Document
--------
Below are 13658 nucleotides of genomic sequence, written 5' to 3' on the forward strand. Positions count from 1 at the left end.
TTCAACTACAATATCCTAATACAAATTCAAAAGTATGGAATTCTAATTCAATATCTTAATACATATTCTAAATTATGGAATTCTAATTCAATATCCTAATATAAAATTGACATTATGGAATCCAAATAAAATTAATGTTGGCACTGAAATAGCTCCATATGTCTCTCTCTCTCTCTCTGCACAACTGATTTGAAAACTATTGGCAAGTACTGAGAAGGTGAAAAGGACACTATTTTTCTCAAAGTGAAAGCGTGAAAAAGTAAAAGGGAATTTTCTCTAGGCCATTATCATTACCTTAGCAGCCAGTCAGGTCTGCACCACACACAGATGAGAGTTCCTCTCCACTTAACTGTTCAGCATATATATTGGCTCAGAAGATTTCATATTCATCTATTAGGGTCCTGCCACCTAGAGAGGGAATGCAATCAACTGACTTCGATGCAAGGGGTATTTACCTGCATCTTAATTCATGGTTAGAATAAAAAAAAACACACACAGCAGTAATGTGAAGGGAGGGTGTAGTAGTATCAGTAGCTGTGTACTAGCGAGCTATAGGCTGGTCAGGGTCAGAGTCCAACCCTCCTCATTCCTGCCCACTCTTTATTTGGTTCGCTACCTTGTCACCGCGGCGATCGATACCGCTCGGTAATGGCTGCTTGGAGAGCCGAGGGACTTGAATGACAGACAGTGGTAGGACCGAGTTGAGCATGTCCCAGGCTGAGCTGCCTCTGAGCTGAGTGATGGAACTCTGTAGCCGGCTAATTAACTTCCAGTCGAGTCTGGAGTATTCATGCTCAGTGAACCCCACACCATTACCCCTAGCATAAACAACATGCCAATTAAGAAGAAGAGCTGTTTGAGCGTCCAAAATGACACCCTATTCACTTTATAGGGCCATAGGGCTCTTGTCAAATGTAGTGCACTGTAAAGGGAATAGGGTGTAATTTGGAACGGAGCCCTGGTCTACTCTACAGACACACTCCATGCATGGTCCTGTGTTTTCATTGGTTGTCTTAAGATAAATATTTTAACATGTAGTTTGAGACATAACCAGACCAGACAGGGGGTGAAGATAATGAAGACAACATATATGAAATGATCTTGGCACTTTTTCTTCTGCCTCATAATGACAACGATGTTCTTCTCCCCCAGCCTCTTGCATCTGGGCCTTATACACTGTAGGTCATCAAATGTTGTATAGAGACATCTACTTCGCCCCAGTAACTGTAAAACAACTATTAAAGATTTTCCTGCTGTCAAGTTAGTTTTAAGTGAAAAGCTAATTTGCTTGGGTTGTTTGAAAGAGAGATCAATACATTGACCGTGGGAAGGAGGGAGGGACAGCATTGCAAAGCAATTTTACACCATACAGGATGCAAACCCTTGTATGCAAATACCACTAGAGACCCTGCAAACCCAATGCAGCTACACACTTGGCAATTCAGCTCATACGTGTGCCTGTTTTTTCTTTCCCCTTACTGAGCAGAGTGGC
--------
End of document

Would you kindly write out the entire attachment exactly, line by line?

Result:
Below are 13658 nucleotides of genomic sequence, written 5' to 3' on the forward strand. Positions count from 1 at the left end.
TTCAACTACAATATCCTAATACAAATTCAAAAGTATGGAATTCTAATTCAATATCTTAATACATATTCTAAATTATGGAATTCTAATTCAATATCCTAATATAAAATTGACATTATGGAATCCAAATAAAATTAATGTTGGCACTGAAATAGCTCCATATGTCTCTCTCTCTCTCTCTGCACAACTGATTTGAAAACTATTGGCAAGTACTGAGAAGGTGAAAAGGACACTATTTTTCTCAAAGTGAAAGCGTGAAAAAGTAAAAGGGAATTTTCTCTAGGCCATTATCATTACCTTAGCAGCCAGTCAGGTCTGCACCACACACAGATGAGAGTTCCTCTCCACTTAACTGTTCAGCATATATATTGGCTCAGAAGATTTCATATTCATCTATTAGGGTCCTGCCACCTAGAGAGGGAATGCAATCAACTGACTTCGATGCAAGGGGTATTTACCTGCATCTTAATTCATGGTTAGAATAAAAAAAAACACACACAGCAGTAATGTGAAGGGAGGGTGTAGTAGTATCAGTAGCTGTGTACTAGCGAGCTATAGGCTGGTCAGGGTCAGAGTCCAACCCTCCTCATTCCTGCCCACTCTTTATTTGGTTCGCTACCTTGTCACCGCGGCGATCGATACCGCTCGGTAATGGCTGCTTGGAGAGCCGAGGGACTTGAATGACAGACAGTGGTAGGACCGAGTTGAGCATGTCCCAGGCTGAGCTGCCTCTGAGCTGAGTGATGGAACTCTGTAGCCGGCTAATTAACTTCCAGTCGAGTCTGGAGTATTCATGCTCAGTGAACCCCACACCATTACCCCTAGCATAAACAACATGCCAATTAAGAAGAAGAGCTGTTTGAGCGTCCAAAATGACACCCTATTCACTTTATAGGGCCATAGGGCTCTTGTCAAATGTAGTGCACTGTAAAGGGAATAGGGTGTAATTTGGAACGGAGCCCTGGTCTACTCTACAGACACACTCCATGCATGGTCCTGTGTTTTCATTGGTTGTCTTAAGATAAATATTTTAACATGTAGTTTGAGACATAACCAGACCAGACAGGGGGTGAAGATAATGAAGACAACATATATGAAATGATCTTGGCACTTTTTCTTCTGCCTCATAATGACAACGATGTTCTTCTCCCCCAGCCTCTTGCATCTGGGCCTTATACACTGTAGGTCATCAAATGTTGTATAGAGACATCTACTTCGCCCCAGTAACTGTAAAACAACTATTAAAGATTTTCCTGCTGTCAAGTTAGTTTTAAGTGAAAAGCTAATTTGCTTGGGTTGTTTGAAAGAGAGATCAATACATTGACCGTGGGAAGGAGGGAGGGACAGCATTGCAAAGCAATTTTACACCATACAGGATGCAAACCCTTGTATGCAAATACCACTAGAGACCCTGCAAACCCAATGCAGCTACACACTTGGCAATTCAGCTCATACGTGTGCCTGTTTTTTCTTTCCCCTTACTGAGCAGAGTGGC